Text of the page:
How big is the Ioniq 6?

Like the other E-GMP cars, the Ioniq 6 is deceptively large. The short overhangs and unusual proportions make it seem like a small vehicle, but it’s only a couple inches shorter than the Hyundai Sonata family sedan. The long wheelbase allows the interior to be particularly large, especially in regard to legroom. Surprisingly, the hunkered-down shape of the Ioniq 6 doesn’t overtly compromise visibility (it’s quite good, actually), while headroom up front remains decent despite a seating position that’s perhaps a smidge high. The seats are wide but a bit flat, and loads of adjustment makes it easy to find a comfortable seating position. Rear headroom is a little tight due to that distinct shape created for the sake of aerodynamic efficiency, but again, legroom is vast. Six-footers will have no problem sitting back-to-back, and you’ll have no problem with kids’ shoes kicking the passenger seat up front.

The trunk, on the other hand, is poor. Its volume of 11.2 cubic-feet would be small for a compact sedan, let alone a midsize one. Not surprisingly, the Ioniq 6 was unable to swallow all the bags of our standardized luggage test. By contrast, the Sonata’s 16.3-cubic-foot trunk had space left over for multiple bags. There is a substantial underfloor storage area, however, plus a frunk compartment perfectly sized to store the tire mobility kit and charge cord.

What are the Ioniq 6 electric range and performance specs?

The Ioniq 6 has three powertrain options, two of which are single-motor, rear-drive setups, and the third with two motors and therefore all-wheel drive.

The first single-motor arrangement is exclusive to the SE Standard Range, which as of this writing, is no longer available It makes just 149 horsepower and 258 pound-feet of torque. It also gets the smallest battery, 53 kilowatt-hours, which returns an estimated range of 240 miles. It is quite efficient, coming in as the second-most frugal Ioniq 6 behind the long-range, rear-drive SE. Combined miles-per-gallon-equivalent is rated at 135.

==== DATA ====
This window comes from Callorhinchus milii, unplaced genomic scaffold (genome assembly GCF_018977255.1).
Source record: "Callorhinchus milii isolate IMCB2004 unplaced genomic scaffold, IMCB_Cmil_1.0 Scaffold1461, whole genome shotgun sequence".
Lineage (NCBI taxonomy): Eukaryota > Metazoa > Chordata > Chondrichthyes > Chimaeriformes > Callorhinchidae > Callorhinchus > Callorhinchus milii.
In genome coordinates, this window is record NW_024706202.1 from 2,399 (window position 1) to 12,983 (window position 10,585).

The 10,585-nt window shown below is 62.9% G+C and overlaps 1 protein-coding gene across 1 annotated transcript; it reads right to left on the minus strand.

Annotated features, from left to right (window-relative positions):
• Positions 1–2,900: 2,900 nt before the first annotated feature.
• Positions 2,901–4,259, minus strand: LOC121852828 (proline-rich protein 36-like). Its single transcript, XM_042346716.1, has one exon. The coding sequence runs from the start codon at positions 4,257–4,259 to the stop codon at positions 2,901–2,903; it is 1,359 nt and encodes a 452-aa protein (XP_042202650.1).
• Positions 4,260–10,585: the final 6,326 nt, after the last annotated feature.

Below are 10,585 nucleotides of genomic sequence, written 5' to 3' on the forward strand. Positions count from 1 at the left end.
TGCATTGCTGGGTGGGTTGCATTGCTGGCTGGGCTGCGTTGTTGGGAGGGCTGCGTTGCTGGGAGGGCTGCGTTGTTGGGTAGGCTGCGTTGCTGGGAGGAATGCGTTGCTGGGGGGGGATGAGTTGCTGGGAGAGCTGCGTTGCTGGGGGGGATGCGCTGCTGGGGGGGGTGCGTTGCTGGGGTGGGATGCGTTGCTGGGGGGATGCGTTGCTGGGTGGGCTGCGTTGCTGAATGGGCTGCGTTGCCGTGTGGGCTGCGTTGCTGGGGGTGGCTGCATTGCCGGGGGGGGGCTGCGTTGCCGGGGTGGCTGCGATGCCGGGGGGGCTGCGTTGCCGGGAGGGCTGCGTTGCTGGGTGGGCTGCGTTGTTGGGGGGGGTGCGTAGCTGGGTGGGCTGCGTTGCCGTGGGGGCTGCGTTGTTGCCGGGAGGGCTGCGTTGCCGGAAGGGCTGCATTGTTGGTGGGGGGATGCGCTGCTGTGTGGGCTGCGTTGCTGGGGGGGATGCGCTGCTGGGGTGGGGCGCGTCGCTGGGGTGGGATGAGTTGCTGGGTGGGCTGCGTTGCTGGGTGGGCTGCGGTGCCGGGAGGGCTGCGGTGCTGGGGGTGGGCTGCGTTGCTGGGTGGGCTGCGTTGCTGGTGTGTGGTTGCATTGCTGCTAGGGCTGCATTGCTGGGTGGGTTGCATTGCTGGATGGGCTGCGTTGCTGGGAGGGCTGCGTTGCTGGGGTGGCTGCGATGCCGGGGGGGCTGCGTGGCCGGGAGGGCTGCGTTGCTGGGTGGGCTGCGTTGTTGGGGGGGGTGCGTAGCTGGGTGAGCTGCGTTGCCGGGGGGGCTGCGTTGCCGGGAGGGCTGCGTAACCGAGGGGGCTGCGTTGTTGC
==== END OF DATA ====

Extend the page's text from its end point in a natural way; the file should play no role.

Moving up to the other trim levels, the standard powertrain is the long-range, rear-drive option. It has a 77.4-kWh battery with higher output that allows for more horsepower from the rear motor: 225 horsepower. Torque remains the same at 258 pound-feet. That bigger battery offers better range, but the amount varies depending on the trim level. The SE has the best range at 361 miles, which is due to it being more efficient than the SEL and Limited on account of their larger wheels. The SE with rear drive returns 140 mpg-e combined. The SEL and Limited return 117 mpg-e and have a range of 305 miles.

Optionally available is the dual-motor, all-wheel-drive powertrain. With the addition of a front motor, power rises to 320 horses and torque to 446 pound-feet. Efficiency drops with the SE getting 121 mpg-e combined. Its range is 316 miles. The SEL and Limited get 103 mpg-e combined with a range of 270 miles.

Finally, lets talk charging speed. The Ioniq 6’s advanced 800-volt architecture allows it to swallow down electrons quicker than most other EVs. This greatly depends on the amount of kilowatts available at a fast charger, but all things being equal, we’d definitely rather have the faster-charging car available. The Ioniq 6 also charges very quickly at home, with 11-kW max speeds possible with an appropriate home charger.

What’s the Ioniq 6 like to drive?

Interestingly, the Hyundai Ioniq 6 is the sportiest version of the E-GMP cars, apart from the high-performance Kia EV6 GT. The suspension is tuned stiffer, lending a much more responsive chassis with less body roll. The steering feels quicker and more accurate than its siblings, too. Selecting the heftier “Sport” steering mode really isn’t necessary.

The stiffer suspension does yield a correspondingly stiff(er) ride than its crossover(ish) cousins. That doesn’t mean it’s uncomfortable, though. Even on bigger wheels, we found it happily soaked up bumps and was an absolute highway champ during a road trip between Los Angeles and Las Vegas.

Acceleration is a big factor. We have yet to test the standard-range version, but given its meager 149 horses, we figure it’ll feel awfully slow even if it provides the usual initial electric kick off the line. The 225-hp extended-range rear-drive version certainly doesn’t provide the oomph of the 320-hp dual-motor Ioniq 6, but it also doesn’t feel slow. Unless you need the all-weather